Letter October 1, 1918 from David Eichel to Anna ____

Date

1918-10-01

Title

Letter October 1, 1918 from David Eichel to Anna ____

Date

1918-10-01

Description

Letters reporting on conditions at Camp Funston, Kansas

Subject

WWI conscientious objection / objectors

Coverage

Camp Funston, Kansas

Creator

Eichel, David

Source

DG 131: Eichel Family Papers

Publisher

Swarthmore College Peace Collection

Rights

Copyright is retained by the authors of items in these papers, or their descendants, as stipulated by United States copyright law.

Format

image/jpeg

Language

English

Type

text

Identifier

DG131DavidLetterstoAnna

Transcription

CAMP FUNSTON, KANSAS, OCTOBER 1, 1918

Returned to me on grounds too long – [illegible word] must write on one side of paper.

Dear Anna:

I had written a rather lengthy letter to you, but I was a bit unwise and was compelled to rewrite it.

I received your letter of the 20 th Sept, and from it I glean that my last letter to you apparently went astray since you state that you were at a loss to explain my failure to write.

Since the 17 th of Sept. I have assumed the status of a prisoner. Assumed is hardly the word since I was absolutely passive in the matter. My offense is not of a sensational character. I merely could not comply with Col. Waterman’s order to shovel some rubbish and tin cans into a truck. Hence with a majestic wave of his hand, I was ordered to the guard house. This procedure was continued every subsequent day so that now every CO – almost 100 in all, is a prisoner. Previous to my transfer from the Riley guard house to my present quarters, we were interviewed by Maj. Kellog who has replaced Maj. Stoddard on the Inquiry Board and again asked to accept some alternative service. At Riley we were under the tender mercies of a second lieut. Whenever he felt indisposed he would take it out of some CO. But at no time did I find conditions absolutely intolerable. Our treatment here however except for one or two isolated occasions has been uniformly excellent and beyond reproach. We are given ample opportunity for fresh air and sunshine and outdoor exercise, and inse – and that helps some.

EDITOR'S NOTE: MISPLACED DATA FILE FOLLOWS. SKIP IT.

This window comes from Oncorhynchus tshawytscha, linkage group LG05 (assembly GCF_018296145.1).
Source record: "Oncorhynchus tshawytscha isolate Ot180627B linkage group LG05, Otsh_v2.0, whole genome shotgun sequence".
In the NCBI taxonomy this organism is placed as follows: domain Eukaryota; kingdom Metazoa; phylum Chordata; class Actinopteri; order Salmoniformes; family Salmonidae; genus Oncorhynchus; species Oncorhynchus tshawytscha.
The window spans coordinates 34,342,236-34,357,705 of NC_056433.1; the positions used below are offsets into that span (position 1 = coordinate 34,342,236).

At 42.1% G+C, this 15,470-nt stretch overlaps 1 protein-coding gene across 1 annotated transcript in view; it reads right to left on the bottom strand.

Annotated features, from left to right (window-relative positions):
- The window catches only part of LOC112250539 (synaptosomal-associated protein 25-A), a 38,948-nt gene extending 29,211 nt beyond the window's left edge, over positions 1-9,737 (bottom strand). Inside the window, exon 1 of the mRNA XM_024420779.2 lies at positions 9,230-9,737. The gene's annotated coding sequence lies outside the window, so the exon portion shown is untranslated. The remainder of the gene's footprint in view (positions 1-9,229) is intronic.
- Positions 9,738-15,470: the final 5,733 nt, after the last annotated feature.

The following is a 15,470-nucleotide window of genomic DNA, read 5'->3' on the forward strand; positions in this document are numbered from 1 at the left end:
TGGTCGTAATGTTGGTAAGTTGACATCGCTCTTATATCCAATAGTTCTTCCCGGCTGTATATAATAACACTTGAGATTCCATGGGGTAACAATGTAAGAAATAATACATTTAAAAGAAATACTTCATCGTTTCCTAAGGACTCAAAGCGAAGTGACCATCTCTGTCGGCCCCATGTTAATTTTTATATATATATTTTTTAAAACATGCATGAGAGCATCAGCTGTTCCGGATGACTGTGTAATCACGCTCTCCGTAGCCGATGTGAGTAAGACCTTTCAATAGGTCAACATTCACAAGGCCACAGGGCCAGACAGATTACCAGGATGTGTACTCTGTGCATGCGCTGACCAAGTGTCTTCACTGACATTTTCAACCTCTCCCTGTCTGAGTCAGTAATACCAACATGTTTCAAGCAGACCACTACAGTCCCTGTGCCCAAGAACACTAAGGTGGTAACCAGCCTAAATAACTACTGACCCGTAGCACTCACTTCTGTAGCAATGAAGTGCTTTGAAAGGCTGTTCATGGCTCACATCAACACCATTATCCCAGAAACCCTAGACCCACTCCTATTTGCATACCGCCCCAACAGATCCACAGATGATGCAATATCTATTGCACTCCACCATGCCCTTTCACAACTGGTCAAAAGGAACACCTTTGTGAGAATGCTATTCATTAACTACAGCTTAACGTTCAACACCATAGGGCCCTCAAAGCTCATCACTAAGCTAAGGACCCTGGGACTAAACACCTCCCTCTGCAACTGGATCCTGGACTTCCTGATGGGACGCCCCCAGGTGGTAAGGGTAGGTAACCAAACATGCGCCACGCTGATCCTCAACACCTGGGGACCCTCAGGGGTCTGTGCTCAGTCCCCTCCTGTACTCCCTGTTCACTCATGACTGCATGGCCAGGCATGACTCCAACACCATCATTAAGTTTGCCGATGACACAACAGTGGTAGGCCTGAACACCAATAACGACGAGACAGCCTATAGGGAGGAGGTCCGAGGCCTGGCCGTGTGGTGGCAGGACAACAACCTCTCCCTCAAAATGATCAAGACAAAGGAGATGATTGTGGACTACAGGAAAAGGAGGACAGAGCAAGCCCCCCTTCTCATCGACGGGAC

the light of the present Influenza epidemic this is certainly invaluable in aiding us to fight it off.

Julius is now at the Disciplinary Barracks at Fort Leavenworth where he has been assured of good treatment. You might write him, P.O. Box 64 Disciplinary Barracks, Ft. Leavenworth Kans. I doubt if he is able to write you, but I do know that he is permitted to receive letters and I am sure it would please him intensely to hear a word of good cheer from you.

Thank you heartily for wishing to aid me financially. I have absolutely no use for money since I can buy nothing. But apparently there is no objection to my receiving things from outside. Anything you send will be appreciated. I will ask you to please send me some stamps since I find it inconvenient to buy any from here. I have already asked someone to call upon Sam Y. for an additional supply of paper and envelopes. My old stock is almost exhausted.

I am still in excellent spirits and fine physical condition. I am not in the least dismayed at my incarceration and I hope none of my friends will be.

My kindest regards to my friends and comrades.

As ever,

Dave

Address

Camp Funston, Kasas

M.P. Guard House

CAMP FUNSTON, KANS., OCTOBER 1, 1918

(This was not deleted by the censor.)